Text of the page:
Thanks to the help of bigger smartphones and plenty of tablets to choose from, more Americans are flipping digital pages instead of dead trees.
This shockingly obvious report comes from the Pew Internet & American Life Project, which reported that 23 percent of people ages 16 and up prefer reading digitally. That number is up from 16 percent a year ago.
“The rise coincided with a larger percentage jump in e-reading device ownership. Those owning a tablet computer such as an iPad or Galaxy Tab, or an e-reader such as a Kindle or Nook, rose to 33 percent late this year compared to 18 percent in late 2011. As of November, a quarter of Americans 16 and older owned a tablet, up from 10 percent in late 2011, while 19 percent owned an e-reader, up from 10 percent in the previous survey.”
Just like newspapers are cutting print for a more reliable, digital first approach, printed books are also experiencing a decline, according to the report. Print declined 67 percent from 72 percent.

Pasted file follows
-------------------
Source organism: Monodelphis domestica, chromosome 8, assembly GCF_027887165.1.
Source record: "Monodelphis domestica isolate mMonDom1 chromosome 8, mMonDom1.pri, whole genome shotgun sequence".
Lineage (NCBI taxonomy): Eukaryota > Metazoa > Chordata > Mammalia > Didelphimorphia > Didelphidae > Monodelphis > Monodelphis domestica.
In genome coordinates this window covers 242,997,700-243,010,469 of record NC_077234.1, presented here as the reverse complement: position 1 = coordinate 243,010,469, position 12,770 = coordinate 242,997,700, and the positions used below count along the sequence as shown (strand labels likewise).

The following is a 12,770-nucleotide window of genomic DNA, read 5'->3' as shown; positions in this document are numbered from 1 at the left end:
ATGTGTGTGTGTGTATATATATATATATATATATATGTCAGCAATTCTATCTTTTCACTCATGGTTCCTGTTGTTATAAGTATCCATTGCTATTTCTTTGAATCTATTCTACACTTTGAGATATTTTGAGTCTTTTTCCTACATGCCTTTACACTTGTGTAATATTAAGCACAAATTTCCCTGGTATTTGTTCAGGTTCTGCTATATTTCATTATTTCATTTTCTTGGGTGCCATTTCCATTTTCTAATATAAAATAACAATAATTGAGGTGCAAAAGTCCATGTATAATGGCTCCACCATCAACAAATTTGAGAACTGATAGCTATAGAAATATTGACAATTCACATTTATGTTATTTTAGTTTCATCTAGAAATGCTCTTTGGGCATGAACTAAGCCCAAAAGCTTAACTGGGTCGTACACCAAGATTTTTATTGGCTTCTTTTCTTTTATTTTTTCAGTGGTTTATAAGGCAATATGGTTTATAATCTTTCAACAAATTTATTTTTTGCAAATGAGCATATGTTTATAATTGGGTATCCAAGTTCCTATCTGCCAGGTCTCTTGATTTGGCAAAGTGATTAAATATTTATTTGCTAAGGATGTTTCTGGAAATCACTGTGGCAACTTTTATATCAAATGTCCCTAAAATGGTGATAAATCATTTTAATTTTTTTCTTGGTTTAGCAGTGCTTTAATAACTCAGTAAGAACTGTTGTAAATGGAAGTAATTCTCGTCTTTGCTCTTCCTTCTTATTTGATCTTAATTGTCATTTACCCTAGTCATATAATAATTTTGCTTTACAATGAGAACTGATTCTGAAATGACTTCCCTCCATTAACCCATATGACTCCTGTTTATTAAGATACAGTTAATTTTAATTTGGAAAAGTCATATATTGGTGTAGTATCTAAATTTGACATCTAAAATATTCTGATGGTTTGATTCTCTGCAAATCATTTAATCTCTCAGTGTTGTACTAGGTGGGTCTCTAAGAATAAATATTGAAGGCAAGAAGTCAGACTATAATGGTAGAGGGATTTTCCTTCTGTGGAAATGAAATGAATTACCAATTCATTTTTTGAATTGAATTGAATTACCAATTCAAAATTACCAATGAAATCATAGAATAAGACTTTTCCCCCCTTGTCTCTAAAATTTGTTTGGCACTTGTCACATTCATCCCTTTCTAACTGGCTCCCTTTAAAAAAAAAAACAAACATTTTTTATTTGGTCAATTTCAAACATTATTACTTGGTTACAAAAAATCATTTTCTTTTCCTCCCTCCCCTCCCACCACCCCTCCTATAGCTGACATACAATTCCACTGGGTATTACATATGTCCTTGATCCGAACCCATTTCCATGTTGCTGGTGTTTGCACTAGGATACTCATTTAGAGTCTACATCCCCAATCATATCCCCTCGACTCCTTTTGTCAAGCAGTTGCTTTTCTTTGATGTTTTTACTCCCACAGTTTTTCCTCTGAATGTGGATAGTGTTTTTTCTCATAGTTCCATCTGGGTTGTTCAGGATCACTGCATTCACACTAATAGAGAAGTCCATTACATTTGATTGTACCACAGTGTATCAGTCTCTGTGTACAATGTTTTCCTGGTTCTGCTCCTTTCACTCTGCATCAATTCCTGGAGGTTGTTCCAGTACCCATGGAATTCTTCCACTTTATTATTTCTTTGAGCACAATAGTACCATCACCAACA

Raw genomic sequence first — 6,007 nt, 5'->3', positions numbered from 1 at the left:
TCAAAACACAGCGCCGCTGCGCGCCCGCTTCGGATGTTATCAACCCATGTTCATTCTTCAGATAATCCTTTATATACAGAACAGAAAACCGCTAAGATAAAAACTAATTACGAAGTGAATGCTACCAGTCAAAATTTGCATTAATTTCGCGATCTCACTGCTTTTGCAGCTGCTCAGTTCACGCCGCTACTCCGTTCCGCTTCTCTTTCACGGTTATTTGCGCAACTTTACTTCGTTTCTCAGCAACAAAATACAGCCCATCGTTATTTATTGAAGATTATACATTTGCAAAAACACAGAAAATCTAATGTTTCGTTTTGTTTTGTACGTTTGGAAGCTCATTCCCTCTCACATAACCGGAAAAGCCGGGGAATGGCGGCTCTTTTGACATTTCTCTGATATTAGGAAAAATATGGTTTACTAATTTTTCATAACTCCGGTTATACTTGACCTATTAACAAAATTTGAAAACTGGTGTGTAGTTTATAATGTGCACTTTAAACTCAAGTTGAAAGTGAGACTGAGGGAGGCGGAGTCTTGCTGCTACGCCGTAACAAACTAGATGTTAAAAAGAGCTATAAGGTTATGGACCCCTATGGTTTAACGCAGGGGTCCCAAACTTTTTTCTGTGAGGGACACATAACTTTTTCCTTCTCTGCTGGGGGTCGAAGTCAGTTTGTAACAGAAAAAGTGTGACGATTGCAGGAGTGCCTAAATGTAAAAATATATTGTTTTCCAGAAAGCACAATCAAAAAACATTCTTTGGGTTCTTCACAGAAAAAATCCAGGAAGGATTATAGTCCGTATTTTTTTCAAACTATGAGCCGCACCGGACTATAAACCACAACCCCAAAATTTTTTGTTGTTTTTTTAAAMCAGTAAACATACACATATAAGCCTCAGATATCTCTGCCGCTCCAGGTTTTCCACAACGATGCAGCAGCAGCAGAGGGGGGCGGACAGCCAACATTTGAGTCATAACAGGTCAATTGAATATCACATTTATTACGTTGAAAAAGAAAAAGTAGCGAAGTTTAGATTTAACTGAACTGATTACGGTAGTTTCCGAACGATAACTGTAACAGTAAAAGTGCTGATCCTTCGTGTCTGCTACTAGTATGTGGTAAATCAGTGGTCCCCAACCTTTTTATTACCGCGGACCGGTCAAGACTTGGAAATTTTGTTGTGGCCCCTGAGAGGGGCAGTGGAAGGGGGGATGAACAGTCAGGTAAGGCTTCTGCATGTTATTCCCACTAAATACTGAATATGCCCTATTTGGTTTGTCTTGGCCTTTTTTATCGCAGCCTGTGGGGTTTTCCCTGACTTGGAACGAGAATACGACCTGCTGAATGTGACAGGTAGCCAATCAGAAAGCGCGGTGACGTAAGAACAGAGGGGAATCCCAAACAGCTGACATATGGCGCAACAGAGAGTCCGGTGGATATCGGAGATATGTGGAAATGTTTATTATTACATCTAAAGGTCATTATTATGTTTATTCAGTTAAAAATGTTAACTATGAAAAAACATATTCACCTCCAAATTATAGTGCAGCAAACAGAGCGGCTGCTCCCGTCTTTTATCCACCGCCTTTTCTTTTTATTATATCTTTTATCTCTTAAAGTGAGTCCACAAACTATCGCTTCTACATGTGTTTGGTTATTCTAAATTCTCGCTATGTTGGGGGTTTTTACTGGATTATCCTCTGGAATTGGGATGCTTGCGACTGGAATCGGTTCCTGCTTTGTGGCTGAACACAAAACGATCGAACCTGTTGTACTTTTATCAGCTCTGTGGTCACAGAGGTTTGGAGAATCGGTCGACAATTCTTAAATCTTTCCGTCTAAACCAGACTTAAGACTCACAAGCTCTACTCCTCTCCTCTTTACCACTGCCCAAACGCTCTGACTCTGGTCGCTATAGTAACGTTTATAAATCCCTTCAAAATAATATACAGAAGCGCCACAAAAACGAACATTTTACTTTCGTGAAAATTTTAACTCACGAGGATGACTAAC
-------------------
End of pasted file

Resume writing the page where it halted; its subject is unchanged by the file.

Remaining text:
Some other quick facts from the report:
• Households with income of $75,000, between the ages of 30 and 49, are more likely to read e-books.
• 30 percent of all book readers admitted to reading an e-book in the past year.
• 89 percent read a printed book
• 17 percent said they listened to an audio book.
• More libraries (5 percent; up from 3 percent last year) are letting users borrow e-books.
While digital is great for the consumer — and for the environment — some book publishers have to figure out a better approach to what haunted the music industry for more than a decade: piracy.
Traditional book publishers who have gone digital said despite the threat of piracy, they’re doing quite well. According to a recent NPR report, some publishers continue to experiment with pricing and the logistics of delivering those e-books.
“The exciting thing about digital books is that we actually get to test and price differently,” Sourcebooks President Dominique Raccah told NPR. “We can even price on a weekly basis.” Once publishers have this tool, the ability to adjust prices in an instant, they can do whatever they want with that tool — like use it to get publicity.
Have you read an e-book this year? What’s your favorite platform? Kindle? iBooks? Share with us below.